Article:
As the free-agent negotiating period opened Monday morning, the Knicks expressed an interest in pursuing a deal with Bucks shooting guard Monta Ellis, league sources told CBSSports.com.

A union of Ellis and the Knicks is viewed as a long shot, as the Knicks have only the $3.2 million taxpayer mid-level exception available. Ellis just opted out of a deal that would have paid him $11 million next season in Milwaukee.

But Ellis, 27, and his Washington, D.C.-based agent, Jeff Fried, are known to be willing to compromise in order to sign with a contending team. And the Knicks, who face the free-agent loss of sixth man of the year J.R. Smith, would provide ample opportunity for Ellis to showcase his scoring prowess deep into the playoffs.

The Bulls, Spurs, Nuggets and Suns also are among the teams who expressed interest in Ellis as the free-agent negotiating period began Monday at 12:01 a.m. ET, league sources said.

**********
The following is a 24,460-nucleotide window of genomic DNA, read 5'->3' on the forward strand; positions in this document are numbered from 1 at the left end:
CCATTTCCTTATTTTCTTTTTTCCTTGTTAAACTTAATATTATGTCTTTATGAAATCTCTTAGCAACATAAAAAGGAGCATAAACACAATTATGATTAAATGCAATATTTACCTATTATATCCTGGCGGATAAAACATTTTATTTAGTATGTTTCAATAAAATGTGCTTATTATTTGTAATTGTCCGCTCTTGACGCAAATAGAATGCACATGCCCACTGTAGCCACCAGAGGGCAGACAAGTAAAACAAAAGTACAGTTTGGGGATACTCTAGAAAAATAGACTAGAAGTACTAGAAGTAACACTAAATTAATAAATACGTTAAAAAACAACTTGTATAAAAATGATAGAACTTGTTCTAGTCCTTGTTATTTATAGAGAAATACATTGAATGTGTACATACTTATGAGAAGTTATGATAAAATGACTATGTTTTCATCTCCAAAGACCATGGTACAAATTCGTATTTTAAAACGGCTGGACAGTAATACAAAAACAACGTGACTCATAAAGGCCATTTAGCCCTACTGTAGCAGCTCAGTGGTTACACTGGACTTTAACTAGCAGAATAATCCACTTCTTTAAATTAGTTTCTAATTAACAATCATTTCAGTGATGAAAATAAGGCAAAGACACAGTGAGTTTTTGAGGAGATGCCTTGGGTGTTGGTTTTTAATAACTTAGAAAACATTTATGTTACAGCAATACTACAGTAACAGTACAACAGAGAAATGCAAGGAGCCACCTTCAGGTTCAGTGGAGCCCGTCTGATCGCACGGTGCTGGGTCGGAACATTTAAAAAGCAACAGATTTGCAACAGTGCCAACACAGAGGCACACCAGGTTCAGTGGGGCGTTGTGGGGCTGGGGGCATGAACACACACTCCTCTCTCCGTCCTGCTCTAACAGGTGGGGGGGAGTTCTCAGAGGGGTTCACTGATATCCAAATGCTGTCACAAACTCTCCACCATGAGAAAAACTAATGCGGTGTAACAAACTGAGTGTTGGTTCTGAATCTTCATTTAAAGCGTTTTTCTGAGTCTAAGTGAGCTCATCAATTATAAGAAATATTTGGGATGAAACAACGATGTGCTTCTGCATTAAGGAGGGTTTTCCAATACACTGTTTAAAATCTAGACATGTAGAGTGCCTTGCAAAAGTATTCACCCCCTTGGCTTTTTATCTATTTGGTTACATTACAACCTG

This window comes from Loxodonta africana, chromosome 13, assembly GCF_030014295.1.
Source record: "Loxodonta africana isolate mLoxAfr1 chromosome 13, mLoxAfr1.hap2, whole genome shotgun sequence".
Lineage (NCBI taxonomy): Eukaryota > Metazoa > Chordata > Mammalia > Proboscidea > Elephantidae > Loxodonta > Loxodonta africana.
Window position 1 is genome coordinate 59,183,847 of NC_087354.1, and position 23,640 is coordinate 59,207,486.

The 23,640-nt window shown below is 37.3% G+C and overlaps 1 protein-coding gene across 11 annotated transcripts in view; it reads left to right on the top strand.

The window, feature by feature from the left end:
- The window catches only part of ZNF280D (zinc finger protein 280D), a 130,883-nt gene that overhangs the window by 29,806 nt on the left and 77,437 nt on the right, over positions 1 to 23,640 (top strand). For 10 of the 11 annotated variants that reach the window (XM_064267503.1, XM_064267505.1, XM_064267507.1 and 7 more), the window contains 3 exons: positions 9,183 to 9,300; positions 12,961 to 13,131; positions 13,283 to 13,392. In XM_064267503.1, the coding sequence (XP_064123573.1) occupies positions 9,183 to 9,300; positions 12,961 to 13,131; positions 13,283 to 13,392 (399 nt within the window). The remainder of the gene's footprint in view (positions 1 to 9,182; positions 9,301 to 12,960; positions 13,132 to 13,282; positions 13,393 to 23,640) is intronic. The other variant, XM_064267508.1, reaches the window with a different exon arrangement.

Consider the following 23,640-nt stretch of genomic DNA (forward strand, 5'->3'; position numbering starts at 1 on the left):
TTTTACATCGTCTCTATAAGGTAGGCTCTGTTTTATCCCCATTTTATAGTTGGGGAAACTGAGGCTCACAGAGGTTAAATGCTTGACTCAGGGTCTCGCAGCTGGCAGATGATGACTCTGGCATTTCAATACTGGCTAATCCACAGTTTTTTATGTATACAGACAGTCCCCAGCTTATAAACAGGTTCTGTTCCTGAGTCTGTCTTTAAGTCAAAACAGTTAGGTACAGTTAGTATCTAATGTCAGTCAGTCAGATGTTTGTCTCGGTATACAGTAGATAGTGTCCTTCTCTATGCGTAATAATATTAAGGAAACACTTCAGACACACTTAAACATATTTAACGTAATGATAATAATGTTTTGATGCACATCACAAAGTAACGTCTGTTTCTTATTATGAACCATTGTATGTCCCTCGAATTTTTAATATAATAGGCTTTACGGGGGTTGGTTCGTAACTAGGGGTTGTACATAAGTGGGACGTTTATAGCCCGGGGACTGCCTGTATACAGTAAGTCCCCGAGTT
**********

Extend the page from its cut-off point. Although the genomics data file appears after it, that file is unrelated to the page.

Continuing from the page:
The Mavericks and Hawks are also keen on adding a player like Ellis, who Jeff Zillgitt of USA Today Sports points out, is prepared to do what it takes to finally play for an outfit that wins big:

The Dallas Mavericks and Atlanta Hawks — both teams with significant salary cap space — are two teams who have shown strong interest in Ellis and two teams Ellis has an interest in, according to multiple people with direct knowledge of Ellis’ situation.

They requested anonymity because they were not authorized to speak publicly about free agents.

Ellis is also at the point in his career where he wants to play deep into the playoffs. Other teams have shown interest — such as the Los Angeles Lakers, Chicago Bulls and New York Knicks — but those teams are handcuffed by salary cap restrictions and would need to make other moves in order to accommodate Ellis, who is willing to find common ground between salary and playing for a contender. (more…)

No Drama; Heat Streak Reaches 25!

 

MIAMI – All those texts, Tweets and subliminal messages from friends, family and fans were answered by the Miami Heat this time.